Innovation Beneath Our Feet
The world’s soils are disappearing, which is why farmers are finding ways to work with beneficial bacteria to help crops and entire ecosystems thrive together.
Microbes are helping farmers regenerate the soil
Imagine losing twenty years of work in just a few days. It’s unfathomable, but this is precisely what happened to Australian farmer Robert Hinrichsen following a massive flood.
Hinrichsen’s company, Kalfresh, is one of Australia’s leading vegetable producers: a year-round business producing 1,400 hectares annually in the Queensland area. Since Hinrichsen and his father started the company in 1992, production thrived until Tropical Cyclone Oswald, which brought eight straight days of regional flooding. Over one-third of Kalfresh’s farmland was “catastrophically degraded,” he remembers. As Hinrichsen’ farm faced devastation, he realized the only solution formidable enough for such a large-scale restoration was right beneath his feet: microorganisms.
Surviving a farming nightmare
Kalfresh rebuilt its farmland through soil biology. Soil contains three components: the physical (the soil itself, composed of rock, sand, clay and/or silt), the chemical (mineral nutrients) and the biological (beneficial and pathogenic microorganisms). Hinrichsen transplanted physical soil to his land, then added fertilizers with chemical-based minerals. But soil biology must be developed and maintained, he explains: “The right microorganisms are vital for soil to be viable over the long-term and for crops to flourish in a given area.”
The countless varieties of beneficial bacteria that exist in soil perform many vital and complementary services to support healthy ecosystems, including farms.
Microorganisms support farmers by:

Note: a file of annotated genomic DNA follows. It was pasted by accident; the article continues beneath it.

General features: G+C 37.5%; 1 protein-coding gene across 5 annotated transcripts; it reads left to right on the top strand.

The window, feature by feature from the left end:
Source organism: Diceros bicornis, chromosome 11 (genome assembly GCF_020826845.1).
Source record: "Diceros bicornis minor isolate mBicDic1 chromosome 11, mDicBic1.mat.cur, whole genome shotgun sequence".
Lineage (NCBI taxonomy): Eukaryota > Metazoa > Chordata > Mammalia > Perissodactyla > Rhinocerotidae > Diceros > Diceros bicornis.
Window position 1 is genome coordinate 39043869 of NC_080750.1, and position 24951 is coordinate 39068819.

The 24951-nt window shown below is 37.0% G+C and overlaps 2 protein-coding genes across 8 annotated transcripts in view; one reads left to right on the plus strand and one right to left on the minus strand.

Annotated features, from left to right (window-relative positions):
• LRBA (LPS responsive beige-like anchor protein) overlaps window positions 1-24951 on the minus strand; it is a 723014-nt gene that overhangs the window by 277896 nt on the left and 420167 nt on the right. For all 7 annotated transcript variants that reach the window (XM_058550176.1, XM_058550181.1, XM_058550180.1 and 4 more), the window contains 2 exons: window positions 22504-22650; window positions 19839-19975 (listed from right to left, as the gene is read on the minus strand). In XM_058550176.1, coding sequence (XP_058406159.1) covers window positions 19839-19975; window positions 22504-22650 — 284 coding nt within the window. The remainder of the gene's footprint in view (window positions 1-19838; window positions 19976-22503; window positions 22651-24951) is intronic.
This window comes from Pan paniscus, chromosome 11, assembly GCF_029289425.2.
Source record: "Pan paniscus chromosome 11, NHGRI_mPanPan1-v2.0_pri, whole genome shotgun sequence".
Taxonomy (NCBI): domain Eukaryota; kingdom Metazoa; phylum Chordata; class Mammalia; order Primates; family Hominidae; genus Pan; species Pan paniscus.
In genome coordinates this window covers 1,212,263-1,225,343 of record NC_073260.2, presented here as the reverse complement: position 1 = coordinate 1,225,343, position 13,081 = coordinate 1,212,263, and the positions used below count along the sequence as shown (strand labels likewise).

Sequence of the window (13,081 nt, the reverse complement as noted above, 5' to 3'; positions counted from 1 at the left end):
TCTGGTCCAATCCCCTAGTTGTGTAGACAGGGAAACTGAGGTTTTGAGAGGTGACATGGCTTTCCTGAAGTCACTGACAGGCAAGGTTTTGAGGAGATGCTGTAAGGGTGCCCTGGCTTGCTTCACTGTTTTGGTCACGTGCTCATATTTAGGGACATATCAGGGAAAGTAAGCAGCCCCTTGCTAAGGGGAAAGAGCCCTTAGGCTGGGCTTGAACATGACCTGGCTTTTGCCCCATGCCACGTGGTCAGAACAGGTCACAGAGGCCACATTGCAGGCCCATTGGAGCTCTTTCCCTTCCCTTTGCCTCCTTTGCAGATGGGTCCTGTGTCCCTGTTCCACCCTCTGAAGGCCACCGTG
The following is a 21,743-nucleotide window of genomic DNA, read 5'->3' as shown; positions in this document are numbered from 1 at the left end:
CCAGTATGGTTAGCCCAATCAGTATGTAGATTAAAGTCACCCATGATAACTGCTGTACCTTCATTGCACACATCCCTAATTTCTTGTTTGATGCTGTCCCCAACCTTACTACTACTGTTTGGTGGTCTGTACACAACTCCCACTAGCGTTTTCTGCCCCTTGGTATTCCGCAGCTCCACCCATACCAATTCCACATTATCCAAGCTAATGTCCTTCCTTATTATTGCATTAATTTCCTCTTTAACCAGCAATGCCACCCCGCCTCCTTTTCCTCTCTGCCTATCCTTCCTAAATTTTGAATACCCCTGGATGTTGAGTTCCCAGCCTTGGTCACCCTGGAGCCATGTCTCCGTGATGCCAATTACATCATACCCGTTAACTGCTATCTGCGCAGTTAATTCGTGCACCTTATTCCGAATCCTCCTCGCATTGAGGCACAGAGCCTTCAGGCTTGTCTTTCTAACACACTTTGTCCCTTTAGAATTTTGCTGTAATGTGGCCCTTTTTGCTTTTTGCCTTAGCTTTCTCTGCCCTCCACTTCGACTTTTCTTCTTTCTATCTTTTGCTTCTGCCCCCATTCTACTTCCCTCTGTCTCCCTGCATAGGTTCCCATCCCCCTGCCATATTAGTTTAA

- Maintaining Soil Moisture and Fertility
- Helping Crops Absorb Vital Nutrients
- Preventing Soil Erosion
- Suppressing Plant Disease
- Sustainably Breaking Down Crop Protection
Power in numbers
Biodiversity is the foundation for all life on our planet—and soil is a hotspot for it. When properly managed, the dynamic and ever-changing interactions between organisms in the soil creates conditions in which crops—and entire ecosystems—can flourish.
To rebuild his farm, Hinrichsen added chicken manure-based microorganisms and sowed grain crops, which are less demanding on soil since they require lower mineral levels. He also produced specific crops like chickpeas, a crop that lives in symbiosis with nodule bacteria that improve nitrogen-poor soils and help maintain soil fertility. Finally, Hinrichsen was able to add biologic products with the bacteria genus Bacillus subtilis, which fixes nitrogen. “But no single process or product rebuilt the soil,” he adds.
For Hinrichsen, the revitalization of Kalfresh Farms wasn’t just a one-product, one-solution goal, but an ongoing effort that is revealing perpetual benefits for his operation. His evolving success stems from a dedicated balance between intensive land management practices and a healthy dose of help from the multitude of microorganisms he supported throughout his fields. And it’s this unique balance that offers a compelling case study for how farms around the globe can partner with microbes to save our world’s soils.
Life below our feet